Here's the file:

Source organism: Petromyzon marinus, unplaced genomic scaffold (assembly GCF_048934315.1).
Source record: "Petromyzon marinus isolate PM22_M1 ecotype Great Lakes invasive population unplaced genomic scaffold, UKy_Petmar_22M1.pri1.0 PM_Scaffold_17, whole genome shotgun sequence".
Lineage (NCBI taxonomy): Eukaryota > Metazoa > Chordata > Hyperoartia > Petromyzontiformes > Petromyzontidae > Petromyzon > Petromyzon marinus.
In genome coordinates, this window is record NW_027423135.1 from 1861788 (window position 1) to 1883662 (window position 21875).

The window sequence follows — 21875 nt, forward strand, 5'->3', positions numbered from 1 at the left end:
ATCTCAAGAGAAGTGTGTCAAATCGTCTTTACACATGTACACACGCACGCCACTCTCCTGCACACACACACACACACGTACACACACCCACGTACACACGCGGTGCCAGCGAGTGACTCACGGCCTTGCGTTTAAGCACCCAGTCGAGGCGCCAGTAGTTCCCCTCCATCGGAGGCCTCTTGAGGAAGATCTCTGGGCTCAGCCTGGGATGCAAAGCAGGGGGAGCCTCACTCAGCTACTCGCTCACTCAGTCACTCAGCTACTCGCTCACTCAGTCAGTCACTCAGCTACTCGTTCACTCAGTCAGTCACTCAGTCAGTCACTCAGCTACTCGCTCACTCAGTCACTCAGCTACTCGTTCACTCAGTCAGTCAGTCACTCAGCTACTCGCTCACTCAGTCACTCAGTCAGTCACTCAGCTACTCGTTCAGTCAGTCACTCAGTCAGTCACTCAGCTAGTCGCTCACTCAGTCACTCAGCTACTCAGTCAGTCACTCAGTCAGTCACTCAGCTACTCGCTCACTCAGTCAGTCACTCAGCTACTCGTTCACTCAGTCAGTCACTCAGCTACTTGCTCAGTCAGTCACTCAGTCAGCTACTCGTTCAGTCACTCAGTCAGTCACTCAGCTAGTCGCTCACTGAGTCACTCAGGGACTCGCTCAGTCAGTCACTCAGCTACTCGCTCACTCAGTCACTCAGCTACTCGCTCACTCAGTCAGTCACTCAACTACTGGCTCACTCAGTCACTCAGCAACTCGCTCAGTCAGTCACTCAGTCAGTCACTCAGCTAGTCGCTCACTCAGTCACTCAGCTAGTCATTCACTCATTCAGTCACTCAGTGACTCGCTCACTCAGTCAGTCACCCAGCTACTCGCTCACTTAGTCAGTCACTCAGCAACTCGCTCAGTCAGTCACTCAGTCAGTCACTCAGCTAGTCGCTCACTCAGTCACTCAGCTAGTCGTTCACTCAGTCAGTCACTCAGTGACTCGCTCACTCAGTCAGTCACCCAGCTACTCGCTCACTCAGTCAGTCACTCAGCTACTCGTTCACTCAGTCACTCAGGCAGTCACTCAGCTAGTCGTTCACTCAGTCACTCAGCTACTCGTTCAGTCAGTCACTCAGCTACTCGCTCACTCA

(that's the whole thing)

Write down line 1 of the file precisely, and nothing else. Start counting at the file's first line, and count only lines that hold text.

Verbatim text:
Source organism: Petromyzon marinus, unplaced genomic scaffold (assembly GCF_048934315.1).